Biomass Feedstocks

Bioenergy is an essential part of the bioeconomy and competes with other end use applications for biomass resource. In the UK, bioenergy accounts for only a small proportion of total biomass resource use and will only be one of several drivers of growth in the bioeconomy which is developing globally, reducing reliance on fossil-fuels and improving sustainability across all sectors.

A range of feedstocks, both domestic and imported, can be utilised in a variety of processes and technologies of varying maturities. Options range from domestic-scale biomass boilers producing heat; to energy from waste (EfW), dedicated biomass combustion or co-firing in large existing power-stations to generate electricity; to much more advanced technologies that are not yet commercialised such as the conversion of a syngas (produced from gasification) to hydrogen. 

Renewable Energy

Within the energy system, bioenergy, while being by far the largest renewable source of energy, still meets only a small share of primary energy demand. In 2014 the UK’s primary energy demand was 2,342TWh; 7% of this was supplied by UK renewables of which over two thirds was from bioenergy. Over half of this was supplied as electricity, a fifth was supplied as heat, an eighth as transport fuel and the remainder as other bioenergy (incl. biomethane).  ‚Äč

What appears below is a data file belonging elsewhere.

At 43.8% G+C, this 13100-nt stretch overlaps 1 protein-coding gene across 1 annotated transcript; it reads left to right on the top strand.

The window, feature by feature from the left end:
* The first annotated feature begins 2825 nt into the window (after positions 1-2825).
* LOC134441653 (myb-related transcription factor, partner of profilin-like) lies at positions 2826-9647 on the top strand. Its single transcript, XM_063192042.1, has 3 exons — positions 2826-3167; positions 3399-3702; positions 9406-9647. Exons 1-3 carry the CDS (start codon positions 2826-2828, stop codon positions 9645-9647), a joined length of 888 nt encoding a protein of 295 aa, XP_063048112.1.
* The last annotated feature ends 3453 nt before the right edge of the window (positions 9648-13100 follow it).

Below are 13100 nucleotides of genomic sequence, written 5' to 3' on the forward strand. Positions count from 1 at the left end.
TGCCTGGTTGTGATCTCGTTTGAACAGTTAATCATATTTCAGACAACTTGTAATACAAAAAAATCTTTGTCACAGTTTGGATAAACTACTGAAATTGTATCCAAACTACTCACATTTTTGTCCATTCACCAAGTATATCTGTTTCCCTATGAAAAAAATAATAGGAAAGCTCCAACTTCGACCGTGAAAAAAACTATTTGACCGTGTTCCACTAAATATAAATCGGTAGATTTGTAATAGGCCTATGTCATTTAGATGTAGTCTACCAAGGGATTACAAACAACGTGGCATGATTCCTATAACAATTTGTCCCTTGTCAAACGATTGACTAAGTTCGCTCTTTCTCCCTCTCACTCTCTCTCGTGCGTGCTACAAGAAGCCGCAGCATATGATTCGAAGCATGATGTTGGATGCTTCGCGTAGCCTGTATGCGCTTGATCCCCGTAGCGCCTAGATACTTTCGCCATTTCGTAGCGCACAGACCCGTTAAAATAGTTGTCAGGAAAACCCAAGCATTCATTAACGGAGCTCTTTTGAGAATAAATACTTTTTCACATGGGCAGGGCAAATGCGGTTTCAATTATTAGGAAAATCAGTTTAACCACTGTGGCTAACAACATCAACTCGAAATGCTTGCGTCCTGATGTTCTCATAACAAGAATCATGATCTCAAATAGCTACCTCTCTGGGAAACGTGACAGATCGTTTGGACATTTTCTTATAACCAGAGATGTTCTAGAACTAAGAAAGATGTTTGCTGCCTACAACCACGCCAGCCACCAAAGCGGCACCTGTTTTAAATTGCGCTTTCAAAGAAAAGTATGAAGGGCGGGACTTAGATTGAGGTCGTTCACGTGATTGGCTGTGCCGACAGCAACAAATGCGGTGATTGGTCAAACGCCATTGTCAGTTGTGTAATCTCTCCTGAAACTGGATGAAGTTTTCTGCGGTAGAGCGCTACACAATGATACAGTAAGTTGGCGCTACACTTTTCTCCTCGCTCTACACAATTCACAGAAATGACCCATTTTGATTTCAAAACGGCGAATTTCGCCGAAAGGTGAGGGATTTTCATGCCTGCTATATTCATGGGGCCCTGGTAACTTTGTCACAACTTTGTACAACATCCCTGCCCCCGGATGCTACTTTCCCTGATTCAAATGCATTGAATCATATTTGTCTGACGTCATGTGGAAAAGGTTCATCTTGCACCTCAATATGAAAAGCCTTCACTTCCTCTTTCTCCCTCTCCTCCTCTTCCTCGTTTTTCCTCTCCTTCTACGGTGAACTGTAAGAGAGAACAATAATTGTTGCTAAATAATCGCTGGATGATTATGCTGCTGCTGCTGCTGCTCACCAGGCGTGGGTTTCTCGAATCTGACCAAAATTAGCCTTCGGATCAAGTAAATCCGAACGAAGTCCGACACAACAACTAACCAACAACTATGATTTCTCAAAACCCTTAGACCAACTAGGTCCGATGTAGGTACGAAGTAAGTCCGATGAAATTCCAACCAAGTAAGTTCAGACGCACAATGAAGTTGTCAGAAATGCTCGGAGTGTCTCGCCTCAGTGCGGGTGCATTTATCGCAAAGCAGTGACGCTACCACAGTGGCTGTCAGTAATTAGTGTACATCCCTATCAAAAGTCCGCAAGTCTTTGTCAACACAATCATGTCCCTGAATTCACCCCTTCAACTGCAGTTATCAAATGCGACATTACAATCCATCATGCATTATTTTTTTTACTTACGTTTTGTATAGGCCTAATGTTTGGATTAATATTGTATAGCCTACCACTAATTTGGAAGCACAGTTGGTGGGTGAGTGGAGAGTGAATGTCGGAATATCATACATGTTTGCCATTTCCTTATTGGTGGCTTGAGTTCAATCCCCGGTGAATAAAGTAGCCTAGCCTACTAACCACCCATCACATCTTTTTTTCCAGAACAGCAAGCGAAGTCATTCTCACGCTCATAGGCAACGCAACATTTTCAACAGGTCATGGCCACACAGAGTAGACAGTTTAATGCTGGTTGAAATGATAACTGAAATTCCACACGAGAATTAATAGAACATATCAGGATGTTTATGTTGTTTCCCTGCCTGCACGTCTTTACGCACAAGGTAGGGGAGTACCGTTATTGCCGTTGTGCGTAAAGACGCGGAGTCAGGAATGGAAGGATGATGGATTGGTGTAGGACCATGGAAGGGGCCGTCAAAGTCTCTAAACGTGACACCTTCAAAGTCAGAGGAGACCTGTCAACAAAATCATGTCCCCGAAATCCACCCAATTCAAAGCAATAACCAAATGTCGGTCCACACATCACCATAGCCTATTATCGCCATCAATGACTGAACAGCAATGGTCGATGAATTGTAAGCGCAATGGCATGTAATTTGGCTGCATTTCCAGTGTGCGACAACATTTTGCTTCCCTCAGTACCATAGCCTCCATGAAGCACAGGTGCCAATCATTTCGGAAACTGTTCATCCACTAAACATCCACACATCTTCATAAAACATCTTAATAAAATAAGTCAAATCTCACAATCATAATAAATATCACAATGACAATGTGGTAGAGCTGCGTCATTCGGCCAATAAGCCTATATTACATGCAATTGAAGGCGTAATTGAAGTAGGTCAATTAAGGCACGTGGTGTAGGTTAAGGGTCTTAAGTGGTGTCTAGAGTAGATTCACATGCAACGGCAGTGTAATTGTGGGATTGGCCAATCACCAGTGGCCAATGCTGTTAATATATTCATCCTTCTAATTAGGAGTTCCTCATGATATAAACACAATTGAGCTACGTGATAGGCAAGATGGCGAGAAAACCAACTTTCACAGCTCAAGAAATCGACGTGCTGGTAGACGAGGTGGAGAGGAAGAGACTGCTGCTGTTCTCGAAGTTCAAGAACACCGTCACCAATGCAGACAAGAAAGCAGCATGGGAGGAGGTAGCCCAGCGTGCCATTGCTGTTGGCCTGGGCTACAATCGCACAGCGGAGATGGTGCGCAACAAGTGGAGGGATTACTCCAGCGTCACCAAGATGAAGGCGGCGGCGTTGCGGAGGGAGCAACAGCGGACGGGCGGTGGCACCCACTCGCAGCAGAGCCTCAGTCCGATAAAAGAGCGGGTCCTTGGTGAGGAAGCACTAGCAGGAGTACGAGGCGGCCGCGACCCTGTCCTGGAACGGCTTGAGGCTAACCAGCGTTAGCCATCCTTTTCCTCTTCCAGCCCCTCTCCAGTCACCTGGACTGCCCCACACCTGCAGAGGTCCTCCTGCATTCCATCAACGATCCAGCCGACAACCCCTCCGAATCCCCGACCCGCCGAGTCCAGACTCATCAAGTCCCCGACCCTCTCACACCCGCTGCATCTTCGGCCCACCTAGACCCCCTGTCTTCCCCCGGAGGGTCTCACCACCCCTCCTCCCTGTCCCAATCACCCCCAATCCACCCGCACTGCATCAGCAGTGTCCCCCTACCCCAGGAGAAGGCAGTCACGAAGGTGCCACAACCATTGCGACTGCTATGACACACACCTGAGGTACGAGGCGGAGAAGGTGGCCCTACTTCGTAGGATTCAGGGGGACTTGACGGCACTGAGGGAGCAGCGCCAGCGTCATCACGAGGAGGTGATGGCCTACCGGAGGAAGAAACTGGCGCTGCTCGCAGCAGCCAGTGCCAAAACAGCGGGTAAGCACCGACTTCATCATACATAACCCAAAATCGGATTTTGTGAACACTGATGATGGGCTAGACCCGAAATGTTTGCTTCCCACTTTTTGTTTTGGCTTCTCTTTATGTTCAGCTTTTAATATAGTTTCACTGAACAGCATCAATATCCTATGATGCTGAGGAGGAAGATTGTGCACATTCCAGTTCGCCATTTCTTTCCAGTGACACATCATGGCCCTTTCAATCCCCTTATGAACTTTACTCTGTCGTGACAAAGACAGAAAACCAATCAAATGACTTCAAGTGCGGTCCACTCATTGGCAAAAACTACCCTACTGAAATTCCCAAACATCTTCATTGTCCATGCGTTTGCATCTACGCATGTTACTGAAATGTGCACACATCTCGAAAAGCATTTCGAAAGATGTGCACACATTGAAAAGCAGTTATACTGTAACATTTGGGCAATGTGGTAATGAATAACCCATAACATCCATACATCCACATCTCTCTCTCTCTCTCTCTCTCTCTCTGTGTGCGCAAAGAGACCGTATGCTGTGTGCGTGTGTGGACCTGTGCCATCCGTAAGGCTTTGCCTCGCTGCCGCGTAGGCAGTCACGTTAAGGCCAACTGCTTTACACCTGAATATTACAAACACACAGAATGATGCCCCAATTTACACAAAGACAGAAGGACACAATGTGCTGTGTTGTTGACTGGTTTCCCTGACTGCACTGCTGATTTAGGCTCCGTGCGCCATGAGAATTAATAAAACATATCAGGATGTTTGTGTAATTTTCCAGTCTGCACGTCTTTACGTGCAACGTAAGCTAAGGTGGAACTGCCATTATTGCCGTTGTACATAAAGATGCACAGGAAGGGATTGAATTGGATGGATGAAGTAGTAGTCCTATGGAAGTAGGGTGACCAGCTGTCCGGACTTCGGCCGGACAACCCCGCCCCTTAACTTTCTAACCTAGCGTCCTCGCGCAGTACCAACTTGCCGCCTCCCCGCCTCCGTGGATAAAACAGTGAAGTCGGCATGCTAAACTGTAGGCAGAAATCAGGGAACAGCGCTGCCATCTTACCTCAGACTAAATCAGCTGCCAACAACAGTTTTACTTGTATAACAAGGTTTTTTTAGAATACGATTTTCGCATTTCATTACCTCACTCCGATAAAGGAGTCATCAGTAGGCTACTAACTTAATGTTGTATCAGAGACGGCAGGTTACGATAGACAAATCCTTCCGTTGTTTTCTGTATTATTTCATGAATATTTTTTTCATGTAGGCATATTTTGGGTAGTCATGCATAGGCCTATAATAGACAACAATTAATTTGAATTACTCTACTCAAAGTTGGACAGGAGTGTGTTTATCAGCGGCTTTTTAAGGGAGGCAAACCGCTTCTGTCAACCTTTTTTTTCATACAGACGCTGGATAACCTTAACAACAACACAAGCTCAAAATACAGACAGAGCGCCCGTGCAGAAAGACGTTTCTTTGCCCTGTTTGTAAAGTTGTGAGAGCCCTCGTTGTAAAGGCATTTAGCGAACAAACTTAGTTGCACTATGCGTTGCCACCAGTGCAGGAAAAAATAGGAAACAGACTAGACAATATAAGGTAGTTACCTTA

The largest bioenergy sector is bioelectricity that produced over 17.5 TWh in 2014.  This supports around half of the input feedstock supply by energy (around 10 million tonnes of feedstock) and a large proportion of this has been met from imports which are able to supply high volumes of feedstock at competitive prices. 

Conversely, the biomass heat sector as a consequence of more efficient conversion technologies and less established end use markets, uses around 1.25 million tonnes of wood pellets and chips annually, with the smaller scale nature of facilities supporting local biomass feedstock supply.

Heat from biogas combustion and biomethane is also on the increase with the former being combusted on-site for own-use or local distribution, and the latter being fed into the national gas distribution network and mixed with natural gas for use in gas-fired appliances and industrial processes nationally. 

Value Chain

The bioenergy value chain is complex, with a matrix of potential inputs and outputs, derived through a wide range of technologies, owned and operated by different types of individuals and organisations, and incentivised by a multitude of support mechanisms. 

NNFCC Support

NNFCC supports developers, investors and policy makers with interests in the bioenergy sector to strategically plan and develop robust supply chains, maximising returns from the complex matrix of financial incentives that are available whilst also ensuring sustainability criteria are met.

Below are a list of relevant projects NNFCC has delivered in this sector. 

For reports and our monthly review of news from the bioenergy sector, see our publications store.